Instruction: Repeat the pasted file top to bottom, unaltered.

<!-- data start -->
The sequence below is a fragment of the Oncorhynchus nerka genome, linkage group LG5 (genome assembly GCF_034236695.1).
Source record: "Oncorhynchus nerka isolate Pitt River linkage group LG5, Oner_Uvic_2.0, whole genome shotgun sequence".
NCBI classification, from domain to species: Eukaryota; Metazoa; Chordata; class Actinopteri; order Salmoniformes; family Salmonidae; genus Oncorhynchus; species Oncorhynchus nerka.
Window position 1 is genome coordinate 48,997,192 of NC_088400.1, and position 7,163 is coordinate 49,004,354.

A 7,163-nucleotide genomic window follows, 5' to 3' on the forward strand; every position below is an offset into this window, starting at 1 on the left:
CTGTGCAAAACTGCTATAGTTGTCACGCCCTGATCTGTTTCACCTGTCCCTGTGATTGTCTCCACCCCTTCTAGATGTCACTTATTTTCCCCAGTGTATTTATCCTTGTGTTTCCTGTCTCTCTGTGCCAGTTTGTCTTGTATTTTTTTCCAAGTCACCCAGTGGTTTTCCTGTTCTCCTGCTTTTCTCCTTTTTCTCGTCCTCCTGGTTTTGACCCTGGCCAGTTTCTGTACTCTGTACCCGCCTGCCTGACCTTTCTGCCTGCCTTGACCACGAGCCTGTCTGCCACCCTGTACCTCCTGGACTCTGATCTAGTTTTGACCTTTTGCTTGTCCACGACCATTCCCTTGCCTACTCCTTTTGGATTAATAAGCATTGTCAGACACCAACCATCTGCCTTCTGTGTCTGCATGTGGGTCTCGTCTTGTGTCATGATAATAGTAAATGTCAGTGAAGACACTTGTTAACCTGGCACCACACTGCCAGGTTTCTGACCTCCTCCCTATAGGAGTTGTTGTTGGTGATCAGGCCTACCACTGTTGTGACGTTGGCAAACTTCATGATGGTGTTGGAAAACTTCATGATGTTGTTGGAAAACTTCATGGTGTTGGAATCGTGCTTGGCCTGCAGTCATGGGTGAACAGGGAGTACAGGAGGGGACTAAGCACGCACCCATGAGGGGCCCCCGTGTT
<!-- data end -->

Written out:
The sequence below is a fragment of the Oncorhynchus nerka genome, linkage group LG5 (genome assembly GCF_034236695.1).
Source record: "Oncorhynchus nerka isolate Pitt River linkage group LG5, Oner_Uvic_2.0, whole genome shotgun sequence".
NCBI classification, from domain to species: Eukaryota; Metazoa; Chordata; class Actinopteri; order Salmoniformes; family Salmonidae; genus Oncorhynchus; species Oncorhynchus nerka.
Window position 1 is genome coordinate 48,997,192 of NC_088400.1, and position 7,163 is coordinate 49,004,354.

A 7,163-nucleotide genomic window follows, 5' to 3' on the forward strand; every position below is an offset into this window, starting at 1 on the left:
CTGTGCAAAACTGCTATAGTTGTCACGCCCTGATCTGTTTCACCTGTCCCTGTGATTGTCTCCACCCCTTCTAGATGTCACTTATTTTCCCCAGTGTATTTATCCTTGTGTTTCCTGTCTCTCTGTGCCAGTTTGTCTTGTATTTTTTTCCAAGTCACCCAGTGGTTTTCCTGTTCTCCTGCTTTTCTCCTTTTTCTCGTCCTCCTGGTTTTGACCCTGGCCAGTTTCTGTACTCTGTACCCGCCTGCCTGACCTTTCTGCCTGCCTTGACCACGAGCCTGTCTGCCACCCTGTACCTCCTGGACTCTGATCTAGTTTTGACCTTTTGCTTGTCCACGACCATTCCCTTGCCTACTCCTTTTGGATTAATAAGCATTGTCAGACACCAACCATCTGCCTTCTGTGTCTGCATGTGGGTCTCGTCTTGTGTCATGATAATAGTAAATGTCAGTGAAGACACTTGTTAACCTGGCACCACACTGCCAGGTTTCTGACCTCCTCCCTATAGGAGTTGTTGTTGGTGATCAGGCCTACCACTGTTGTGACGTTGGCAAACTTCATGATGGTGTTGGAAAACTTCATGATGTTGTTGGAAAACTTCATGGTGTTGGAATCGTGCTTGGCCTGCAGTCATGGGTGAACAGGGAGTACAGGAGGGGACTAAGCACGCACCCATGAGGGGCCCCCGTGTT